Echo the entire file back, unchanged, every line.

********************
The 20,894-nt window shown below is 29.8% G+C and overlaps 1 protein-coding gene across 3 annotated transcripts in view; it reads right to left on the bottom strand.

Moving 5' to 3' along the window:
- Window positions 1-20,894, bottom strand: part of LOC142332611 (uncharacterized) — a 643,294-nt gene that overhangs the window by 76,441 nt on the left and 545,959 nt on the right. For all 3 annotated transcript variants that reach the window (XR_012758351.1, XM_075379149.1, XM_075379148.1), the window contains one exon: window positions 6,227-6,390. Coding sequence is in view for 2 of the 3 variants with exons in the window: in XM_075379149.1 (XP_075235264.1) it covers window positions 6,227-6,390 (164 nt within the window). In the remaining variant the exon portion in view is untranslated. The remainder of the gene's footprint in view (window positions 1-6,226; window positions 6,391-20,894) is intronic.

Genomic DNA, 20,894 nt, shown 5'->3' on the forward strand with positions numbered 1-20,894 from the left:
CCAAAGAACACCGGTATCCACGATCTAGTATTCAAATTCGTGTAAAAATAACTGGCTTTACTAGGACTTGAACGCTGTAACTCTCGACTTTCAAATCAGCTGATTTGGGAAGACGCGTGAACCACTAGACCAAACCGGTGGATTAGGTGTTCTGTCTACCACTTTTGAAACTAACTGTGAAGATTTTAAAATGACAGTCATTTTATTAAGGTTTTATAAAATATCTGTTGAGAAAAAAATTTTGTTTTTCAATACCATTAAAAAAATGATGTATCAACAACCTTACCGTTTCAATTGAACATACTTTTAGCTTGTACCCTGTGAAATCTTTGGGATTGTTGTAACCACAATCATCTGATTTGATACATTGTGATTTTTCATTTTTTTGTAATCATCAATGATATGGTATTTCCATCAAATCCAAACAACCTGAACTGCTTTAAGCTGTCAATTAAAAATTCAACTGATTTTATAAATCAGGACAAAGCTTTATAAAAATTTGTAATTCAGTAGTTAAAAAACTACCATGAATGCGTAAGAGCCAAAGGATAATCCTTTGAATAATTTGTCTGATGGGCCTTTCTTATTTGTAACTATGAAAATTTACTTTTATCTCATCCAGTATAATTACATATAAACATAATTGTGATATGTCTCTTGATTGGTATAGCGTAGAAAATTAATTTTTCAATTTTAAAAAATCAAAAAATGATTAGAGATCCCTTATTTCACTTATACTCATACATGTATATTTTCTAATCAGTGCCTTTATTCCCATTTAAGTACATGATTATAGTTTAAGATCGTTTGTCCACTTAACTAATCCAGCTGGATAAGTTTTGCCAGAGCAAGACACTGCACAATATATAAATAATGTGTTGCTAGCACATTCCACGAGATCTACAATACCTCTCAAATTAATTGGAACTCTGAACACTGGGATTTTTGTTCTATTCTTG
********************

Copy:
The 20,894-nt window shown below is 29.8% G+C and overlaps 1 protein-coding gene across 3 annotated transcripts in view; it reads right to left on the bottom strand.

Moving 5' to 3' along the window:
- Window positions 1-20,894, bottom strand: part of LOC142332611 (uncharacterized) — a 643,294-nt gene that overhangs the window by 76,441 nt on the left and 545,959 nt on the right. For all 3 annotated transcript variants that reach the window (XR_012758351.1, XM_075379149.1, XM_075379148.1), the window contains one exon: window positions 6,227-6,390. Coding sequence is in view for 2 of the 3 variants with exons in the window: in XM_075379149.1 (XP_075235264.1) it covers window positions 6,227-6,390 (164 nt within the window). In the remaining variant the exon portion in view is untranslated. The remainder of the gene's footprint in view (window positions 1-6,226; window positions 6,391-20,894) is intronic.

Genomic DNA, 20,894 nt, shown 5'->3' on the forward strand with positions numbered 1-20,894 from the left:
CCAAAGAACACCGGTATCCACGATCTAGTATTCAAATTCGTGTAAAAATAACTGGCTTTACTAGGACTTGAACGCTGTAACTCTCGACTTTCAAATCAGCTGATTTGGGAAGACGCGTGAACCACTAGACCAAACCGGTGGATTAGGTGTTCTGTCTACCACTTTTGAAACTAACTGTGAAGATTTTAAAATGACAGTCATTTTATTAAGGTTTTATAAAATATCTGTTGAGAAAAAAATTTTGTTTTTCAATACCATTAAAAAAATGATGTATCAACAACCTTACCGTTTCAATTGAACATACTTTTAGCTTGTACCCTGTGAAATCTTTGGGATTGTTGTAACCACAATCATCTGATTTGATACATTGTGATTTTTCATTTTTTTGTAATCATCAATGATATGGTATTTCCATCAAATCCAAACAACCTGAACTGCTTTAAGCTGTCAATTAAAAATTCAACTGATTTTATAAATCAGGACAAAGCTTTATAAAAATTTGTAATTCAGTAGTTAAAAAACTACCATGAATGCGTAAGAGCCAAAGGATAATCCTTTGAATAATTTGTCTGATGGGCCTTTCTTATTTGTAACTATGAAAATTTACTTTTATCTCATCCAGTATAATTACATATAAACATAATTGTGATATGTCTCTTGATTGGTATAGCGTAGAAAATTAATTTTTCAATTTTAAAAAATCAAAAAATGATTAGAGATCCCTTATTTCACTTATACTCATACATGTATATTTTCTAATCAGTGCCTTTATTCCCATTTAAGTACATGATTATAGTTTAAGATCGTTTGTCCACTTAACTAATCCAGCTGGATAAGTTTTGCCAGAGCAAGACACTGCACAATATATAAATAATGTGTTGCTAGCACATTCCACGAGATCTACAATACCTCTCAAATTAATTGGAACTCTGAACACTGGGATTTTTGTTCTATTCTTG